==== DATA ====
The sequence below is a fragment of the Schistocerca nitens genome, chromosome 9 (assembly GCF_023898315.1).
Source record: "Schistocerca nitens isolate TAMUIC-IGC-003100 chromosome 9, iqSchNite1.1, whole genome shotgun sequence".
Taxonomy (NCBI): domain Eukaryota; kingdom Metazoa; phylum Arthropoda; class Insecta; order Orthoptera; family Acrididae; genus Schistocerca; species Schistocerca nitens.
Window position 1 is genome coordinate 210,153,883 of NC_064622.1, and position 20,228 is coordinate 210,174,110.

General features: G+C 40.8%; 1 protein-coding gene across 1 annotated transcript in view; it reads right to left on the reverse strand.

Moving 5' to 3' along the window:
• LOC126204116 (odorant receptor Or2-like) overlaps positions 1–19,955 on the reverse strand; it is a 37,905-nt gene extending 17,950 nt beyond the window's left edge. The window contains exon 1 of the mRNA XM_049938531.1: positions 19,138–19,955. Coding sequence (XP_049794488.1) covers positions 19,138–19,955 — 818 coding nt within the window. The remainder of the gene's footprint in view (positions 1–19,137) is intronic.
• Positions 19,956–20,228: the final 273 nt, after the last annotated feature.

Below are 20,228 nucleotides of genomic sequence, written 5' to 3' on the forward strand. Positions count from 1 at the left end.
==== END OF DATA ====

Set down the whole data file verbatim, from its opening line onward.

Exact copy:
The sequence below is a fragment of the Schistocerca nitens genome, chromosome 9 (assembly GCF_023898315.1).
Source record: "Schistocerca nitens isolate TAMUIC-IGC-003100 chromosome 9, iqSchNite1.1, whole genome shotgun sequence".
Taxonomy (NCBI): domain Eukaryota; kingdom Metazoa; phylum Arthropoda; class Insecta; order Orthoptera; family Acrididae; genus Schistocerca; species Schistocerca nitens.
Window position 1 is genome coordinate 210,153,883 of NC_064622.1, and position 20,228 is coordinate 210,174,110.

General features: G+C 40.8%; 1 protein-coding gene across 1 annotated transcript in view; it reads right to left on the reverse strand.

Moving 5' to 3' along the window:
• LOC126204116 (odorant receptor Or2-like) overlaps positions 1–19,955 on the reverse strand; it is a 37,905-nt gene extending 17,950 nt beyond the window's left edge. The window contains exon 1 of the mRNA XM_049938531.1: positions 19,138–19,955. Coding sequence (XP_049794488.1) covers positions 19,138–19,955 — 818 coding nt within the window. The remainder of the gene's footprint in view (positions 1–19,137) is intronic.
• Positions 19,956–20,228: the final 273 nt, after the last annotated feature.

Below are 20,228 nucleotides of genomic sequence, written 5' to 3' on the forward strand. Positions count from 1 at the left end.